Daily Drawdown 6: Coastal Wetlands

This is the sixth in an ongoing series illustrating the relationship of Drawdown strategies to landscape architecture. For context, read the initial post here.

11选五遗漏查询江苏There are a number of solutions mentioned in Drawdown that interface with the natural environment, and in doing so have a direct interface to landscape architecture. are an important tool in both mitigation through their capture and sequestration of greenhouse gas emissions. The Drawdown focus is on the former, so this #52 ranked solution can reduce CO2 by 3.19 gigatons by 2050, and more importantly, protect 53.34 gigatons of CO2 along the same timeline.

This is an interesting distinction between active reduction of CO2 by employing new strategies (i.e. restoration and creation of coastal wetlands), of which is more of a planning and design strategy, as opposed to protection of many of these existing ecosystems, which are already in place, performing vital ecosystem services. In this case, the gains by employing ‘legal’ protection of already existing landscapes is more driven by policy than design, so that much be in context. For instance, as mentioned on the website, there are 49 million hectares (121 million acres) of coastal wetlands around the world, and only a small fraction of these, around 7 million hectares (17 million acres), or around 14% is currently protected.

image via

The performance of coastal wetlands is immense. As mentioned on the Drawdown site:

” Coastal wetlands can store five times as much carbon as tropical forests over the long term, mostly in deep wetland soils. The soil of mangrove forests alone may hold the equivalent of more than two years of global emissions—22 billion tons of carbon, much of which would escape if these ecosystems were lost. “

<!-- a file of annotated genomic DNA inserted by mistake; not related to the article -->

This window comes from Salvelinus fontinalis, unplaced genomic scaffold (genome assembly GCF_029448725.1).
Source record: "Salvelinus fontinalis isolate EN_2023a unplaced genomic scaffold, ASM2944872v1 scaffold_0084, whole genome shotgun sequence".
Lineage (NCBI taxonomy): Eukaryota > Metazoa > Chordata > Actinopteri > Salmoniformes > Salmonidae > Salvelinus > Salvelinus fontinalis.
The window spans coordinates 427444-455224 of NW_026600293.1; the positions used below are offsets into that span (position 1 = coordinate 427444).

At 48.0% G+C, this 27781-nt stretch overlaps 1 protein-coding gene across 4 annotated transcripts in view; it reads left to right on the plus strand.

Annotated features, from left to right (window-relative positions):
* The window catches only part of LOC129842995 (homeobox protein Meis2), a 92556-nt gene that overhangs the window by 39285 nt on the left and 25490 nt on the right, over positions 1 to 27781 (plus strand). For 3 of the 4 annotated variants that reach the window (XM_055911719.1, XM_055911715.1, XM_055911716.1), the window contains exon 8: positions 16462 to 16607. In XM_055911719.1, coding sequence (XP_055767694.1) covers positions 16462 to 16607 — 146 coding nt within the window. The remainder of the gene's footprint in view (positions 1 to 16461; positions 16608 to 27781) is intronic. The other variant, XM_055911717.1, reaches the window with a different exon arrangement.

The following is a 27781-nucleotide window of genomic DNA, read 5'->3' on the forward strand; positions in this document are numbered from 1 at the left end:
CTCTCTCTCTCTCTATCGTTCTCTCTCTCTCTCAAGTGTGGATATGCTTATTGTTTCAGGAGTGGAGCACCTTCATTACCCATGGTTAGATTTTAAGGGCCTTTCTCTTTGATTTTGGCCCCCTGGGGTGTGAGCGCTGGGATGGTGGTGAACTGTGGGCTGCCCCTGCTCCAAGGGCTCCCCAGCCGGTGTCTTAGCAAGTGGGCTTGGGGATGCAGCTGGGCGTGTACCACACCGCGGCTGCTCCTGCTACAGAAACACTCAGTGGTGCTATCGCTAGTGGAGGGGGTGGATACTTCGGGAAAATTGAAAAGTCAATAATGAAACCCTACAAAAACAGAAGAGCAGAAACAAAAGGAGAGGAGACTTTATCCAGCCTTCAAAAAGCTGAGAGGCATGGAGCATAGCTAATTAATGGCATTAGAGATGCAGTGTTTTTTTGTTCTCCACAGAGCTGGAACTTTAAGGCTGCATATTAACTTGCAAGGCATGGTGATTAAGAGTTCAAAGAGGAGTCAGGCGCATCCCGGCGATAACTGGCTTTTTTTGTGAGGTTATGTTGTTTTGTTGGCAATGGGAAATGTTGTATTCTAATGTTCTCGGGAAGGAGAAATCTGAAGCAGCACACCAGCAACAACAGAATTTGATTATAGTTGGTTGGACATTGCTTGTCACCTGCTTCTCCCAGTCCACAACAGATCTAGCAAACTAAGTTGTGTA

11选五遗漏查询江苏In specific terms, the performance for specific wetland types varies in the tons of carbon sequestered per hectare per year, from mangroves (1.7 tons), salt marshes (1.8 tons), and sea grass (1.1 tons). These result when these are degraded is notable, with emissions per hectare per years of degraded/deforested mangroves jumping to 31.3 tons, while degraded salt marshes and sea grass beds emitting 9.8 tons and 5.9 tons respectively. This is a lesson with most existing landscape systems, and why ‘land use’ is key, as the transformation doesn’t just remove sequestration potential as sinks, it amplifies and speeds up emissions to become sources, contributing more CO2 to the atmosphere at alarming rates.

An interesting concept emerges here as well, that of ‘blue carbon’, which is a term that refers to that massive storage of carbon in these ecosystems (mangroves, seagrass meadows and salt marshes). Regionally the , “…a collaborative group of scientists, restoration practitioners, conservation leaders, land managers, policy experts, carbon finance experts, and funding program leaders committed to developing coastal blue carbon in the Pacific Northwest as a conservation and management tool to help mitigate the effects of climate change.11选五遗漏查询江苏” Their background gives a nice regional introduction to blue carbon, and includes this graphic showing the system flows.

I’m curious the role of inland wetlands in climate change, and how these perform for climate change, as there are a number of projects that focus on designs to enhance and restore existing wetlands as parts of river systems, or lowlands, or to create new constructed wetlands that are a key part of green infrastructure strategies for stormwater management and flood projection. On that note, it is not to be forgotten that wetlands are also key to adaptation, with tons of data on how they help to boost resilience through buffering impacts from storms, reducing flooding, while providing habitat, recreation, and a range of other ecosystem services beyond sequestration. More on that later.

This brings up an opportunity to highlight a few additional items featured on the website, including a list of by topic, along with an extensive which also includes links for each strategy to a longer bibliography of technical information, such as this one for the . Also, because this is a continually evolving topics with new information, there is also a place for to keep the data alive and current. If that’s not enough, you can always request more research or ask questions via the Research Inquiry Form., a snip of which is found below.


HEADER: Coastal Wetlands – image via

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